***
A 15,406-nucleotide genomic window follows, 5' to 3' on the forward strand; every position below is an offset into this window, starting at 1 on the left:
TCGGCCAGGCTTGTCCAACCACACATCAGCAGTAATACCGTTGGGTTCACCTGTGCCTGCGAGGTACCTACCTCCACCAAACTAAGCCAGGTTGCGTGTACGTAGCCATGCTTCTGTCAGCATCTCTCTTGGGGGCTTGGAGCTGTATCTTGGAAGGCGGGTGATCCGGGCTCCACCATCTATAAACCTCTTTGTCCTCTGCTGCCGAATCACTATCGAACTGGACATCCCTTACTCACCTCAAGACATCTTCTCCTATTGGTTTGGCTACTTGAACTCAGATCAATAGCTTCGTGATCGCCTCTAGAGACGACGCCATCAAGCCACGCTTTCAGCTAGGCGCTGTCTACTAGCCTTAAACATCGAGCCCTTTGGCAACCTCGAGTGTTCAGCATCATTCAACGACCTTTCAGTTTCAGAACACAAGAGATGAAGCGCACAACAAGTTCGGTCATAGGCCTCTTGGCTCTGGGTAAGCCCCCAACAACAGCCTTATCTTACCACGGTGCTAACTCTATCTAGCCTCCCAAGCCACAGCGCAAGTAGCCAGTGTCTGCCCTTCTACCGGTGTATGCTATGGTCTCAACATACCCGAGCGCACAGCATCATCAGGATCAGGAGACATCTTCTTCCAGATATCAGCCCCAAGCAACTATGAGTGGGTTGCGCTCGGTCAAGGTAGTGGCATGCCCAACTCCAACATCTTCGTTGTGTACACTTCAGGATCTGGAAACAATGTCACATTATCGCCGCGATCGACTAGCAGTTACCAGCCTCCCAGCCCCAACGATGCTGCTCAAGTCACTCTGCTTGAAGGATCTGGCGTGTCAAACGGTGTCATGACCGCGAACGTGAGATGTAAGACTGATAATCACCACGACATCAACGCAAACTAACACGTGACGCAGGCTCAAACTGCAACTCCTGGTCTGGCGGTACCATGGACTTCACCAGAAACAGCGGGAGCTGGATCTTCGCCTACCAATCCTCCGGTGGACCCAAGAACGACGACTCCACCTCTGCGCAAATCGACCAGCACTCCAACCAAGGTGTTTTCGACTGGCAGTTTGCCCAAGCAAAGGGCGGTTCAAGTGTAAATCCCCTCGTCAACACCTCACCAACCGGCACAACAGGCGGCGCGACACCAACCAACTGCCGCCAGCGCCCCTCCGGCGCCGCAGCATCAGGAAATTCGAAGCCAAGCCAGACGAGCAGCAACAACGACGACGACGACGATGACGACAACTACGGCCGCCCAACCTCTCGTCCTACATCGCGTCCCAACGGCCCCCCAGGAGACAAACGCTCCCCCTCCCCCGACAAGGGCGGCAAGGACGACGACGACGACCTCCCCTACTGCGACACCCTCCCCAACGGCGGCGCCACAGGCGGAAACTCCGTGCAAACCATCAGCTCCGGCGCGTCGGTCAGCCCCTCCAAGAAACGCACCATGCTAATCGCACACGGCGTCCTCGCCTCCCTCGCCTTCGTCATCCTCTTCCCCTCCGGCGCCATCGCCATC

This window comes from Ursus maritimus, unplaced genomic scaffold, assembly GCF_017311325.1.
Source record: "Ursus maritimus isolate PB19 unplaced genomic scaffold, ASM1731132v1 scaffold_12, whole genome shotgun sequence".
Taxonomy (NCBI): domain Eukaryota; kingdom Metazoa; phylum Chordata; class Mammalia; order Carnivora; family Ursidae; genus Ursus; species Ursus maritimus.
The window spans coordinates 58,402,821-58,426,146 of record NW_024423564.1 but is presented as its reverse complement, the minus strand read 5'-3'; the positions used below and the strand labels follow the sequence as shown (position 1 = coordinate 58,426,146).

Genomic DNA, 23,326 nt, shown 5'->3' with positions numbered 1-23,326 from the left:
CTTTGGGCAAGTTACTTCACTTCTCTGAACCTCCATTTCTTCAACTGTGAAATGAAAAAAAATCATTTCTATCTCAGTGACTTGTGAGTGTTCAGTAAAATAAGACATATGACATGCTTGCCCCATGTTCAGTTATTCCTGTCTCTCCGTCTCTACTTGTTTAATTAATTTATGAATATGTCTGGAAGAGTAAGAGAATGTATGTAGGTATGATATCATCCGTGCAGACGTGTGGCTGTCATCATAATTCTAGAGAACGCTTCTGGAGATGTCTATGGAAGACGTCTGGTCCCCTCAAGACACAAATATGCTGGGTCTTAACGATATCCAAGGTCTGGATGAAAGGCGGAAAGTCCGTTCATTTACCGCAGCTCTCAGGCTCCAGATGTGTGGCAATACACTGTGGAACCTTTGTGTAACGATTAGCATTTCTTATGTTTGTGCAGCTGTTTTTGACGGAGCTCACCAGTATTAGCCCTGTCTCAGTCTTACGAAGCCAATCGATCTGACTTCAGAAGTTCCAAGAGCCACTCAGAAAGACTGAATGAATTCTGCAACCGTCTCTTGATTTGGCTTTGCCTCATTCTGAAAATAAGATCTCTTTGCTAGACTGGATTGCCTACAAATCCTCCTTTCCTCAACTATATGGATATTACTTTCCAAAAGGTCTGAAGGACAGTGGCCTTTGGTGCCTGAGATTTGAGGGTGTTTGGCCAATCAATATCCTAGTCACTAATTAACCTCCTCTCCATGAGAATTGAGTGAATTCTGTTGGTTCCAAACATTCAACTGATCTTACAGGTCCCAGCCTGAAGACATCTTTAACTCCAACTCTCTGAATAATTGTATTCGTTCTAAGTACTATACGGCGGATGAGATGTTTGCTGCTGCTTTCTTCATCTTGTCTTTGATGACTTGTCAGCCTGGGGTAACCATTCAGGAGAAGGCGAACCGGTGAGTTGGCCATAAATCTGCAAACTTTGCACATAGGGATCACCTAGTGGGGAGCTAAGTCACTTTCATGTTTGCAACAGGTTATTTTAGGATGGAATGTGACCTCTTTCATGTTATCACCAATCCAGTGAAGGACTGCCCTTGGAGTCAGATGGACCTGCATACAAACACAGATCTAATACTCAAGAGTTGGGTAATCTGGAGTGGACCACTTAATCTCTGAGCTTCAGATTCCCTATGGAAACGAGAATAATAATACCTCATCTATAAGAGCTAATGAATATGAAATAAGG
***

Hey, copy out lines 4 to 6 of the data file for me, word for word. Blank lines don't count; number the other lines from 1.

Source record: "Ursus maritimus isolate PB19 unplaced genomic scaffold, ASM1731132v1 scaffold_12, whole genome shotgun sequence".
Taxonomy (NCBI): domain Eukaryota; kingdom Metazoa; phylum Chordata; class Mammalia; order Carnivora; family Ursidae; genus Ursus; species Ursus maritimus.
The window spans coordinates 58,402,821-58,426,146 of record NW_024423564.1 but is presented as its reverse complement, the minus strand read 5'-3'; the positions used below and the strand labels follow the sequence as shown (position 1 = coordinate 58,426,146).